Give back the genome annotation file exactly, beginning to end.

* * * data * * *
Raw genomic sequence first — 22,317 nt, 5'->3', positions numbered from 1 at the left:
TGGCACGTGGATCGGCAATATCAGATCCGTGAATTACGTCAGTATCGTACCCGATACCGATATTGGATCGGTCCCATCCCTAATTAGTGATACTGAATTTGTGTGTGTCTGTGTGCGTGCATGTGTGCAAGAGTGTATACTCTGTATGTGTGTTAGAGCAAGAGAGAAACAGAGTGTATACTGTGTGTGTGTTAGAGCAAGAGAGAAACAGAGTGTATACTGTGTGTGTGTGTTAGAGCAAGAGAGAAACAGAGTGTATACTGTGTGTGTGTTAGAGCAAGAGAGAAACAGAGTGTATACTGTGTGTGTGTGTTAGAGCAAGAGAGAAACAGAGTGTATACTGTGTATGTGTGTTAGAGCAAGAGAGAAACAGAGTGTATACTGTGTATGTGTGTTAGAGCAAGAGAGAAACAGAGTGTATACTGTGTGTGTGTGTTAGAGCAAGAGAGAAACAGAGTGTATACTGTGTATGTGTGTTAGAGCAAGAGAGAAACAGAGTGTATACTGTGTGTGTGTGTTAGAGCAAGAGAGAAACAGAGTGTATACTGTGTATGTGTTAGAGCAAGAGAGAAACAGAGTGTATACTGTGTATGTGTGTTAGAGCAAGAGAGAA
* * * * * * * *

Raw genomic sequence first — 22,317 nt, 5'->3', positions numbered from 1 at the left:
TGGCACGTGGATCGGCAATATCAGATCCGTGAATTACGTCAGTATCGTACCCGATACCGATATTGGATCGGTCCCATCCCTAATTAGTGATACTGAATTTGTGTGTGTCTGTGTGCGTGCATGTGTGCAAGAGTGTATACTCTGTATGTGTGTTAGAGCAAGAGAGAAACAGAGTGTATACTGTGTGTGTGTTAGAGCAAGAGAGAAACAGAGTGTATACTGTGTGTGTGTGTTAGAGCAAGAGAGAAACAGAGTGTATACTGTGTGTGTGTTAGAGCAAGAGAGAAACAGAGTGTATACTGTGTGTGTGTGTTAGAGCAAGAGAGAAACAGAGTGTATACTGTGTATGTGTGTTAGAGCAAGAGAGAAACAGAGTGTATACTGTGTATGTGTGTTAGAGCAAGAGAGAAACAGAGTGTATACTGTGTGTGTGTGTTAGAGCAAGAGAGAAACAGAGTGTATACTGTGTATGTGTGTTAGAGCAAGAGAGAAACAGAGTGTATACTGTGTGTGTGTGTTAGAGCAAGAGAGAAACAGAGTGTATACTGTGTATGTGTTAGAGCAAGAGAGAAACAGAGTGTATACTGTGTATGTGTGTTAGAGCAAGAGAGAA